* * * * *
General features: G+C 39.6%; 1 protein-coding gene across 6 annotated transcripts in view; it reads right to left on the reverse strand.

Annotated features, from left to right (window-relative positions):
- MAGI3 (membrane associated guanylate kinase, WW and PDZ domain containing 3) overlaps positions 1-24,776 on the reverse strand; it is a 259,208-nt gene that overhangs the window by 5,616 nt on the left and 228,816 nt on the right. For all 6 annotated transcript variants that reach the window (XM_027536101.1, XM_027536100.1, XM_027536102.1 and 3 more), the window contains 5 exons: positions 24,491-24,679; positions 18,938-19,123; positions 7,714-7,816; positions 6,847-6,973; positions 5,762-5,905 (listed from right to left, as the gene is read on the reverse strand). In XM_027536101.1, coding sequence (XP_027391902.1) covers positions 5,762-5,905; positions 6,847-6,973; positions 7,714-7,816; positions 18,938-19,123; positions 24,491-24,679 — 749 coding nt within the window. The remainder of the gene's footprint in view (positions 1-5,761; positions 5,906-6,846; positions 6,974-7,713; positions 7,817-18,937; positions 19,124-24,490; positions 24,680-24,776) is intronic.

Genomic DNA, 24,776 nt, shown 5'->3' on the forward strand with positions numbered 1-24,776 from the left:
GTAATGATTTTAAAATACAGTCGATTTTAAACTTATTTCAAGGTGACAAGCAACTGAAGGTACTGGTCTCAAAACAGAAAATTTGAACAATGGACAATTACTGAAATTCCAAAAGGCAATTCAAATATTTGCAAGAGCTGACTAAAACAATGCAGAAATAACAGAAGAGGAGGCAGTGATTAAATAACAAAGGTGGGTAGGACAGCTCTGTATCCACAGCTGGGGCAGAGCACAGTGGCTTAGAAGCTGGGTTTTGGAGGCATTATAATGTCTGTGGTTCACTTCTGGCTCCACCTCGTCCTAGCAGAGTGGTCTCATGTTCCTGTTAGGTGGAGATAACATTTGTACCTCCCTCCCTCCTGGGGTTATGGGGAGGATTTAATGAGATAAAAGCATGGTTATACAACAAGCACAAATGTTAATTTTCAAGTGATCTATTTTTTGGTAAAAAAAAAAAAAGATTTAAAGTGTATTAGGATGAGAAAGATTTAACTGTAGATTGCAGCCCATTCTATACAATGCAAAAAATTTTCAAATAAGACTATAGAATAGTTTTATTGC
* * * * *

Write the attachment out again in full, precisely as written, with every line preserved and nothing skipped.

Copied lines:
General features: G+C 39.6%; 1 protein-coding gene across 6 annotated transcripts in view; it reads right to left on the reverse strand.

Annotated features, from left to right (window-relative positions):
- MAGI3 (membrane associated guanylate kinase, WW and PDZ domain containing 3) overlaps positions 1-24,776 on the reverse strand; it is a 259,208-nt gene that overhangs the window by 5,616 nt on the left and 228,816 nt on the right. For all 6 annotated transcript variants that reach the window (XM_027536101.1, XM_027536100.1, XM_027536102.1 and 3 more), the window contains 5 exons: positions 24,491-24,679; positions 18,938-19,123; positions 7,714-7,816; positions 6,847-6,973; positions 5,762-5,905 (listed from right to left, as the gene is read on the reverse strand). In XM_027536101.1, coding sequence (XP_027391902.1) covers positions 5,762-5,905; positions 6,847-6,973; positions 7,714-7,816; positions 18,938-19,123; positions 24,491-24,679 — 749 coding nt within the window. The remainder of the gene's footprint in view (positions 1-5,761; positions 5,906-6,846; positions 6,974-7,713; positions 7,817-18,937; positions 19,124-24,490; positions 24,680-24,776) is intronic.

Genomic DNA, 24,776 nt, shown 5'->3' on the forward strand with positions numbered 1-24,776 from the left:
GTAATGATTTTAAAATACAGTCGATTTTAAACTTATTTCAAGGTGACAAGCAACTGAAGGTACTGGTCTCAAAACAGAAAATTTGAACAATGGACAATTACTGAAATTCCAAAAGGCAATTCAAATATTTGCAAGAGCTGACTAAAACAATGCAGAAATAACAGAAGAGGAGGCAGTGATTAAATAACAAAGGTGGGTAGGACAGCTCTGTATCCACAGCTGGGGCAGAGCACAGTGGCTTAGAAGCTGGGTTTTGGAGGCATTATAATGTCTGTGGTTCACTTCTGGCTCCACCTCGTCCTAGCAGAGTGGTCTCATGTTCCTGTTAGGTGGAGATAACATTTGTACCTCCCTCCCTCCTGGGGTTATGGGGAGGATTTAATGAGATAAAAGCATGGTTATACAACAAGCACAAATGTTAATTTTCAAGTGATCTATTTTTTGGTAAAAAAAAAAAAAGATTTAAAGTGTATTAGGATGAGAAAGATTTAACTGTAGATTGCAGCCCATTCTATACAATGCAAAAAATTTTCAAATAAGACTATAGAATAGTTTTATTGC